The series was often topical, as Waller being hauled before a Senate committee reflected the Iran-Contra hearings, as Waller orchestrates the Africa mission to boost the image of the team, as she takes them public to undercut Senator Warren Eden, Nightshade’s father. The mission, itself, mirrored issues in the Ethiopian Famine, which was exacerbated by civil war and presaged the botch military operations in Somalia, a little later (see the book Blackhawk Down). The New York Jihad attack was pretty much the scenario that was played out in training games in the military and law enforcement, as it and Washington were the two most obvious terrorist targets. The 90s World Trade Center bomb attempt proved that, so the 9/11 attacks weren’t that big of a surprise. Heck, Chris Claremont wrote a Marvel team-Up storyline where Viper hijacks the SHIELD Helicarrier and takes it on a kamikaze run on Congress, during a joint address by the president. Tom Clancy later did the same thing, in the Jack Ryan series, minus Viper and the Helicarrier.

    1. I hated Checkmate. There’s a scene in the first issue where one of the agents is celebrating that now they don’t have to play by the rules, the system works! No, it doesn’t. Suicide Squad never got that smug about their own virtue.

      1. HAL 2000

        I liked the idea behind Checkmate – I love all those supersecret agencies such as U.N.C.L.E. – but the execution (of the original version at least) seemed to suck most verily, from what I saw. Worse, I was repulsed when I read a John Byrne issue of his Superman run (this only a few years ago) featuring Checkmate in which one of said characters made reference to “towelheads” (it may have been “ragheads”, one of the two). No thank you. They could eff right off with that kind of unpleasantness. (I suppose one could argue that the reader isn’t supposed to accept what the character said uncritically but let’s just say I wasn’t convinced that was the intention.)
        Apropos of nothing, I’m reminded by the incredibly weird appearance by Ayotollah Khomeini in the Batman story, A Death in the Family, in particular the bonkers image of the Joker in stereotypical Arab dress. Did that really happen? Am I running a fever?! I am to say the least not a fan of extremist fundamentalist Islamist loons but it hardly seems likely they would pal around with the Joker or he with them. While the notion of dressing the Joker in that fashion seems to me to head into genuinely offensive territory. Just another reason to hate the Death in the Family storyline. A pity as Jim Starlin has done good work elsewhere. (Perhaps I DID dream all of that aspect!)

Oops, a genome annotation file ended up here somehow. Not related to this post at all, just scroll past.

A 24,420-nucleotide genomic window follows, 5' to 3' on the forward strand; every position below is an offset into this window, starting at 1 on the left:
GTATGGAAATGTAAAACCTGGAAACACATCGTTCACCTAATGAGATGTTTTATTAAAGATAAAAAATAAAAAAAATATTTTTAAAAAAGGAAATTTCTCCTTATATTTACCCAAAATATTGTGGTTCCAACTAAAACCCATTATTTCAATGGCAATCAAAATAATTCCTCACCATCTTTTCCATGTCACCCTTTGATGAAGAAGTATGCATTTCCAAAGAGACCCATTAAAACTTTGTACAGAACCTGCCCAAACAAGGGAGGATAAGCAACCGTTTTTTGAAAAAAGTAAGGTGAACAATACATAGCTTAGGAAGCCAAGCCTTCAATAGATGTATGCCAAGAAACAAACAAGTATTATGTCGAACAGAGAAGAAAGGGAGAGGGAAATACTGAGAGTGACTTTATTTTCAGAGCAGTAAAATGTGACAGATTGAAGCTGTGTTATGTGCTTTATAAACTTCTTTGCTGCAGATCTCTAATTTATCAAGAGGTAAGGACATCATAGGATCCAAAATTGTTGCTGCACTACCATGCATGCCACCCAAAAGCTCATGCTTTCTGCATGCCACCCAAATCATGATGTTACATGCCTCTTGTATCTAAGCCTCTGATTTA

2. HAL 2000

      Jeff, that was a great and informative comment; I especially appreciated the praise for Kim Yale. Good man. She deserved that praise, I’m sure John Ostrander would be appreciative too.

  4. The very first Checkmate appearance (Action 598) involves a sheikh who in stereotypical Arab fashion decides Lois Lane is too impertinent for a woman and tries having her whipped. This is presumably to make us feel better about Checkmate blowing him to kingdom come later in the story; if that was the intent, it didn’t work.

  5. HAL 2000

    Urgh. Enlightened they weren’t. Could that be any more forced? I can’t really see them doing the same thing to an American character and God knows it’s not as if there aren’t fragile American men who would have much the same reaction to “impertinent” women. Not that I’m saying they wouldn’t but… I can’t see it somehow!

  6. Jeff Nettleton

    The Khomeni thing was terrible and Starlin showed his ignorance, with the Joker in Arab gear, though you could rationalize it as Joker’s insanity. Iran was Persia, not Arabia.

    Gadaffi would have worked better, as he was involved with several terror networks, which would make the Joker not that bonkers.